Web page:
Some Key Points When Telling Family and Friends About Your Serious Illness

Posted on September 16, 2012

I am often asked for advice on how to tell family members, especially children, and friends about a newly diagnosed illness, particularly a cancer diagnosis.  It is frightening and overwhelming to hear that you have a serious illness and telling others only reinforces that this illness is real.  As well, dealing with the reactions of family and friends can be very painful.  It is important to have these difficult conversations on your own terms and in your own way. Here are some points that I hope can provide guidance when telling family and friends about your diagnosis.


–       As the patient, you set the tone. Clearly let loved ones know what you need, e.g., how best can others support you through the illness, what and how much do you want to tell others, and whom do you want to tell.

–       Share your diagnosis with friends who can be supportive to you.

–       Inform other friends, employers, acquaintances, and co-workers on a need-to-know basis.

–       Set boundaries and give instructions for follow up conversations, e.g., “This is what I am comfortable sharing right now.”  “I would appreciate it, if you wouldn’t ask about my illness each time we speak.  It takes a lot out of me to constantly talk about it. I will let you know when I have something new to tell you about my illness”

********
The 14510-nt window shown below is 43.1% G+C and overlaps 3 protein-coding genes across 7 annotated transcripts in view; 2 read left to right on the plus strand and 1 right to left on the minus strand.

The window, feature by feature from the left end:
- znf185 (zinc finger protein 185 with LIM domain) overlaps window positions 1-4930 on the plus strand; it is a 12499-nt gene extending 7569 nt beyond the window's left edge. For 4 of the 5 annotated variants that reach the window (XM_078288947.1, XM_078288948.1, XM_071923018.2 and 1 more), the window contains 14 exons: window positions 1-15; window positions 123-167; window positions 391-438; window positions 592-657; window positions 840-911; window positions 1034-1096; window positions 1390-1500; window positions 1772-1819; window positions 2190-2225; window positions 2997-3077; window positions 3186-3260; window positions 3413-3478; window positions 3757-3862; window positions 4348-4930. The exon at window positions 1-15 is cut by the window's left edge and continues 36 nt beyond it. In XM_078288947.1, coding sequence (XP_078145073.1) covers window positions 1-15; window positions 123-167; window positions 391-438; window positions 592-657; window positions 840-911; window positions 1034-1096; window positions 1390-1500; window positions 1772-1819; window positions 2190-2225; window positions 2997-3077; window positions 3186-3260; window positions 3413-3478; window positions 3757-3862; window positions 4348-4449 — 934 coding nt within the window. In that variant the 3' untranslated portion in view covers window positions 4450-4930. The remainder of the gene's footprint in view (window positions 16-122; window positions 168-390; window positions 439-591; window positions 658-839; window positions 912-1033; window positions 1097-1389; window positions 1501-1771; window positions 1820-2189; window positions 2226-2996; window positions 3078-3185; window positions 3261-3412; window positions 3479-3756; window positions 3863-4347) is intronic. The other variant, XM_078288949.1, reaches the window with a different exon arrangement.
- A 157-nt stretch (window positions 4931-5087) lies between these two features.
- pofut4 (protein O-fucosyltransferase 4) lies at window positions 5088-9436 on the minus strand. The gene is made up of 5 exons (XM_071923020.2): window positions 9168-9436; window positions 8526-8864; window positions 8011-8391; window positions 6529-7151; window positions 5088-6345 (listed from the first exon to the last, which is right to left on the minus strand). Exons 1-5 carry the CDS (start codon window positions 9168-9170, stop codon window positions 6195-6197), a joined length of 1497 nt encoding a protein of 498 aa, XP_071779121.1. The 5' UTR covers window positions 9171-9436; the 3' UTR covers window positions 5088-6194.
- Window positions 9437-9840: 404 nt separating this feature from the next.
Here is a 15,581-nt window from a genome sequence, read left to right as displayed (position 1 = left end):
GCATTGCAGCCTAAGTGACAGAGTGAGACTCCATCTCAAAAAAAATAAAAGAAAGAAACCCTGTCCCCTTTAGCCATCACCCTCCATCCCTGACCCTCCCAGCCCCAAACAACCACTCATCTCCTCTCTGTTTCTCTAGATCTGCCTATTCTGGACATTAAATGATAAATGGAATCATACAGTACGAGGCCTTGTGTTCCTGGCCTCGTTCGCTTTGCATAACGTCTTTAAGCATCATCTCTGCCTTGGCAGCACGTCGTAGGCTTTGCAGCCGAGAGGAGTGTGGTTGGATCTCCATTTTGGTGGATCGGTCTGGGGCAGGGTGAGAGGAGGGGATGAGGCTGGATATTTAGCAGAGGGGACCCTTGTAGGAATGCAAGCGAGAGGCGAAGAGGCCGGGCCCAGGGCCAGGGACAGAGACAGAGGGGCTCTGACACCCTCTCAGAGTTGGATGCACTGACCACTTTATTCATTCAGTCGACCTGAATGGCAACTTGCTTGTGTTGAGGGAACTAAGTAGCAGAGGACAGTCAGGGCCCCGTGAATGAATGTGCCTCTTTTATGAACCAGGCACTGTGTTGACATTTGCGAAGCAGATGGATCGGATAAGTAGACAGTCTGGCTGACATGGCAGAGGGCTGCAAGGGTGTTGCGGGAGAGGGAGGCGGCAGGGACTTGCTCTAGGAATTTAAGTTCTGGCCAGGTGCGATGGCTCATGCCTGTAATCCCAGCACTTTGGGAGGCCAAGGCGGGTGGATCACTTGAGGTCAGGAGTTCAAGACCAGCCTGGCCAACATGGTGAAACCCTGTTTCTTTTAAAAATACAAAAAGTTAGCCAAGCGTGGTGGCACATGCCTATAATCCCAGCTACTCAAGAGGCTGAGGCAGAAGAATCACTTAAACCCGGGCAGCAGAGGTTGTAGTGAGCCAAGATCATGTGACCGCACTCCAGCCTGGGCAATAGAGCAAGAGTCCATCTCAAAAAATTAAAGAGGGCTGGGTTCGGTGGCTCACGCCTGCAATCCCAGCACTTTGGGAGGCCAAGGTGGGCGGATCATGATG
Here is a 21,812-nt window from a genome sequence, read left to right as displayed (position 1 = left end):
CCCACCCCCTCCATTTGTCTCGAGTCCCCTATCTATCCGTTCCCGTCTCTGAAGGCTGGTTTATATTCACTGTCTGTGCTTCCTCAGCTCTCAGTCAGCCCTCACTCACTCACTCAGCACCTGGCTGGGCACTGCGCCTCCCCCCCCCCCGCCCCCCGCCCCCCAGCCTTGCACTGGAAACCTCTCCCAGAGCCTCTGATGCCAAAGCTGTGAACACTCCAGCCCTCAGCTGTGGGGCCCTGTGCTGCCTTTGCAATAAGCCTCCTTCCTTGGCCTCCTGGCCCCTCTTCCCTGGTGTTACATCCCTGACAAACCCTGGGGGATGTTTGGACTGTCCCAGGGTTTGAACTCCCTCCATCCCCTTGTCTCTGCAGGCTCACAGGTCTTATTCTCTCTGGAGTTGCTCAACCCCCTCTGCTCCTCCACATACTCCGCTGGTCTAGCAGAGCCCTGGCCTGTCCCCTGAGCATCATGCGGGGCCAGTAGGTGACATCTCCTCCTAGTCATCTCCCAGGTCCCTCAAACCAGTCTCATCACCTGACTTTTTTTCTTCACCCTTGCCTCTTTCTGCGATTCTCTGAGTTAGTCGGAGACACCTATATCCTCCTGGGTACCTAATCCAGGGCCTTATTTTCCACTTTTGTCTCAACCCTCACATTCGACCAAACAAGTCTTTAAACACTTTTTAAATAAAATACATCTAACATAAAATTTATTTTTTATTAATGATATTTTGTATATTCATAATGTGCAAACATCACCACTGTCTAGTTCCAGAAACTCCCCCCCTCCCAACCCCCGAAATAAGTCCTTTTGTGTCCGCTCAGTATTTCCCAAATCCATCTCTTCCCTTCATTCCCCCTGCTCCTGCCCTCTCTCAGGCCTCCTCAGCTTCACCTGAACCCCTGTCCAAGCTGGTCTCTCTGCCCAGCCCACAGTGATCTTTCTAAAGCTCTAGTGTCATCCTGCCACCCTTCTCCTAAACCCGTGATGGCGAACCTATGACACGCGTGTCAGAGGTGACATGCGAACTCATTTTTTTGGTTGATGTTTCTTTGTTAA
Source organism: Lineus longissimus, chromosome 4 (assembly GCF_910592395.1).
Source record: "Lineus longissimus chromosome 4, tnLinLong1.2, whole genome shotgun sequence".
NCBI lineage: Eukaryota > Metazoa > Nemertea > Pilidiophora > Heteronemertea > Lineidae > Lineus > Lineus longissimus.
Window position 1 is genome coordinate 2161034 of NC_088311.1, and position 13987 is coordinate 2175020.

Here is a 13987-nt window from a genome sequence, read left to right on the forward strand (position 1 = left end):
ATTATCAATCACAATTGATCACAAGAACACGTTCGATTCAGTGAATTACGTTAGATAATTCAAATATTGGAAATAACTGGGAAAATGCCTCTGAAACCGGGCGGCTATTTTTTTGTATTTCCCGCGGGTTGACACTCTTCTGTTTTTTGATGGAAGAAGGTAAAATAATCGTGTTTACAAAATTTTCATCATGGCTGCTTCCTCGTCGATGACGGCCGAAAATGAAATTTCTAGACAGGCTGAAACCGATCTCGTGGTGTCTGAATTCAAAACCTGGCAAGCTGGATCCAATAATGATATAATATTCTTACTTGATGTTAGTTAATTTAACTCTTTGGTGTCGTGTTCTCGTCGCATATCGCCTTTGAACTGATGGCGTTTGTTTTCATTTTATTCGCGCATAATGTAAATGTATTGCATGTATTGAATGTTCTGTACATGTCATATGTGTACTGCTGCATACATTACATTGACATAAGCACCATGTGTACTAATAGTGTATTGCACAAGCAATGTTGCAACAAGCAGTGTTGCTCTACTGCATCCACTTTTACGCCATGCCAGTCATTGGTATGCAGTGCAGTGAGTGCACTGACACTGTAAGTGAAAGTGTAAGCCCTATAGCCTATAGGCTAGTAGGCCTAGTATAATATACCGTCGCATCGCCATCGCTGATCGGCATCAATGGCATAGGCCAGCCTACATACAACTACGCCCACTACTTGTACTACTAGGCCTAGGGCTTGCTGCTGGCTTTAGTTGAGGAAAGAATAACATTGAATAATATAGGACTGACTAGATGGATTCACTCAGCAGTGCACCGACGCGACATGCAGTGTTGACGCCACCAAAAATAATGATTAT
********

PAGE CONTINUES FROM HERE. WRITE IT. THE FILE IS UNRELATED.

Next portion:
–       For more information, see American Cancer Society (ACS):


–       It is best to tell children about serious illness in an honest, straightforward manner that is consistent with their developmental age and understanding.  Keeping secrets may damage parental trust and heighten children’s anxiety by sending the message that the illness is unspeakably bad! Better to explain and teach about the illness, help children anticipate the impact of the illness and treatment on the family and insure that children have strong support both at home and at school.

–       Anticipate that children may blame themselves for causing your illness, may feel your illness is contagious or may appear to be apathetic or angry with you for being ill.  Children are confused and scared when a parent is ill and they will often act out their upset.

–        Children need much reassurance and support, and their daily routine maintained as normally as possible. Emotionally check in with children frequently to understand their perceptions of the illness, asking if they have questions and addressing their fears, e.g., “Daddy’s stomach cancer is scary for all of us. What worries you the most?” “We will get through my treatments together. I have good doctors who will do all they can to make me better. I want you to let me know when you are feeling scared and need to talk.”

–       Check ACS for additional information about supporting children: